“Wait. What? Grace can go too far?”

Hear me out.

What I am NOT suggesting is that we can extend grace too broadly. Scripture makes it clear that God’s grace is available to all people, no matter who we are or what we’ve done.

As someone who prefers to see the world through a Wesleyan theological lens—a lens that heavily emphasizes the vital importance of God’s grace to all people—at times I have seen the pendulum swing too far. What I mean by this is that sometimes people lose sight of the fuller definition of God’s grace that we, Wesleyan Christians, hold dear.

That is, grace is an undeserved gift from God that is given freely to a person, but that’s just the beginning! We also view grace as the ongoing power of God to transform our lives from that point forward.

Ironically, in an effort to emphasize the unconditional nature of God’s grace we often preach and teach about the gift of God’s grace to the neglect of the power of God’s grace.

Grace goes too far when we lose sight of the power of transformation. Grace goes too far when we allow each other to merely receive the initial gift of God’s grace and not trust God’s grace to actually change us.

Here’s the deal: God’s grace has the power to change you.

Simply accepting the gift of God’s grace and then choosing to live your life as you always have is like receiving a free gym membership and never working out.

Friends, transformation IS possible. The reason it’s possible is because it’s not out of your own power. If it were, then you may have already changed! Genuine transformation of our selves is only made possible by God’s grace.

The question is, “Do you trust God’s grace?”

If you don’t trust that the exercise equipment at the gym has the ability to affect physical change to your body, or you just don’t care to try, then you won’t experience any change (trust me). In the same way, if you don’t trust that God’s grace has the ability to actually change you as a person, or you just don’t care to try, then you’re guaranteed to remain in your current state.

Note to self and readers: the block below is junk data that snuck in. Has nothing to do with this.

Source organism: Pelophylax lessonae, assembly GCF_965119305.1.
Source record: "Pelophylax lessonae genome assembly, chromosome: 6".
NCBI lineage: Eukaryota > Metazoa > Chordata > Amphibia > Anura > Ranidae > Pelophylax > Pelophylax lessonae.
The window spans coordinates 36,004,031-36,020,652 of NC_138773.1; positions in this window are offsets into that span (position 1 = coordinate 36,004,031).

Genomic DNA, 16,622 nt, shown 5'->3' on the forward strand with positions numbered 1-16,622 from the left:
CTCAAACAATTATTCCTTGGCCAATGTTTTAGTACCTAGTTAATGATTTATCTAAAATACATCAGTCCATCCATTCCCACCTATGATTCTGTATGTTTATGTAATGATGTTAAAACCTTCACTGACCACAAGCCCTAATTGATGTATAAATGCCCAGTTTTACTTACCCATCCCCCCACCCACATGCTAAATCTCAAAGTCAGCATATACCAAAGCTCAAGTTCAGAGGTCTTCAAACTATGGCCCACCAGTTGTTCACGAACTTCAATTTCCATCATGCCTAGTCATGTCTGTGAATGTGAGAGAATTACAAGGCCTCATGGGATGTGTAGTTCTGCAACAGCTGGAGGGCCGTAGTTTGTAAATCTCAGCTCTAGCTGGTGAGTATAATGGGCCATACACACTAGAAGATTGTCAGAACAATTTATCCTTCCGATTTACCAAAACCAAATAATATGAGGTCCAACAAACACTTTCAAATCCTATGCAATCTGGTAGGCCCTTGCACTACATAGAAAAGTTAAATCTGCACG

On the other hand, if you do trust in the power of God’s grace, then you better watch out because it WILL change your life. You just have to be willing to let it.

Grace goes too far when we forget the power of this message. God’s grace is not just a one-time “get out of jail free card.” It is a life-long gift of power, straight from the source of the One who created you, to be freed from the things that are holding you back from living into the fullest version of YOU, just as God designed for you to live—a version of you that reflects and embodies the image of your Creator.

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2 thoughts on “When Grace Goes Too Far

  1. Others take it too far with an idea I have heard some call hypergrace. Dr. Michael Brown, a Messianic Jew has done excellent writing on this. To me this hypergrace idea is using grace as a crutch. I have amazingly heard folks say that the New Covenant didn’t start till The Cross and that everything before that is Old Covenant, which we do not need to listen to. I do not know what to say to this other than oy vey; it is to me so far outside the realm of orthodox Christian faith I cannot accept that.

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    1. Thanks Brian– I just looked up Dr. Brown’s stuff. This is exactly the idea. Bonhoeffer called it “cheap grace” (though a slightly different concept). I think you hit it on the head with “using grace as a crutch.” In my opinion, this view that is supposed to emphasize the greatness of God’s grace actually limits the power of God’s grace (or at least it limits our trust in that power).

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